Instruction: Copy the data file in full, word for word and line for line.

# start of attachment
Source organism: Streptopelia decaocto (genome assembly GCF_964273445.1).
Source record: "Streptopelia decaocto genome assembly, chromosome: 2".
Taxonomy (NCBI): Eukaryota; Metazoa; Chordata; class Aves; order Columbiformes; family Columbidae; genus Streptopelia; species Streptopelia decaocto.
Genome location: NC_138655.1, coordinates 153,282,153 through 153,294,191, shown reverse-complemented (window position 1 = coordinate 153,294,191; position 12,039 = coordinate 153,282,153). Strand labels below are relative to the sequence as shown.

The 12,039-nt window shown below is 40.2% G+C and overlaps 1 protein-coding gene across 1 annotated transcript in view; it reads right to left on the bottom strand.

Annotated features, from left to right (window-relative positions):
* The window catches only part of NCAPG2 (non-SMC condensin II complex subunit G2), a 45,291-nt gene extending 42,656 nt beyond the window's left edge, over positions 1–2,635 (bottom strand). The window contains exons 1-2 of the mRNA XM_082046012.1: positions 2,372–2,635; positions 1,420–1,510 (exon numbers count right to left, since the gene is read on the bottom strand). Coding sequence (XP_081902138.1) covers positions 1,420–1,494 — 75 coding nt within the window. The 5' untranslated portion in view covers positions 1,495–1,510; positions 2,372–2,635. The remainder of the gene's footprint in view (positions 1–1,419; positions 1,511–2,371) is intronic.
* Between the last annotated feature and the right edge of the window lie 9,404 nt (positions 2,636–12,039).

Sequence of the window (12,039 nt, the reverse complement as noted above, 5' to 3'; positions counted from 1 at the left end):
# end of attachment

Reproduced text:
Source organism: Streptopelia decaocto (genome assembly GCF_964273445.1).
Source record: "Streptopelia decaocto genome assembly, chromosome: 2".
Taxonomy (NCBI): Eukaryota; Metazoa; Chordata; class Aves; order Columbiformes; family Columbidae; genus Streptopelia; species Streptopelia decaocto.
Genome location: NC_138655.1, coordinates 153,282,153 through 153,294,191, shown reverse-complemented (window position 1 = coordinate 153,294,191; position 12,039 = coordinate 153,282,153). Strand labels below are relative to the sequence as shown.

The 12,039-nt window shown below is 40.2% G+C and overlaps 1 protein-coding gene across 1 annotated transcript in view; it reads right to left on the bottom strand.

Annotated features, from left to right (window-relative positions):
* The window catches only part of NCAPG2 (non-SMC condensin II complex subunit G2), a 45,291-nt gene extending 42,656 nt beyond the window's left edge, over positions 1–2,635 (bottom strand). The window contains exons 1-2 of the mRNA XM_082046012.1: positions 2,372–2,635; positions 1,420–1,510 (exon numbers count right to left, since the gene is read on the bottom strand). Coding sequence (XP_081902138.1) covers positions 1,420–1,494 — 75 coding nt within the window. The 5' untranslated portion in view covers positions 1,495–1,510; positions 2,372–2,635. The remainder of the gene's footprint in view (positions 1–1,419; positions 1,511–2,371) is intronic.
* Between the last annotated feature and the right edge of the window lie 9,404 nt (positions 2,636–12,039).

Sequence of the window (12,039 nt, the reverse complement as noted above, 5' to 3'; positions counted from 1 at the left end):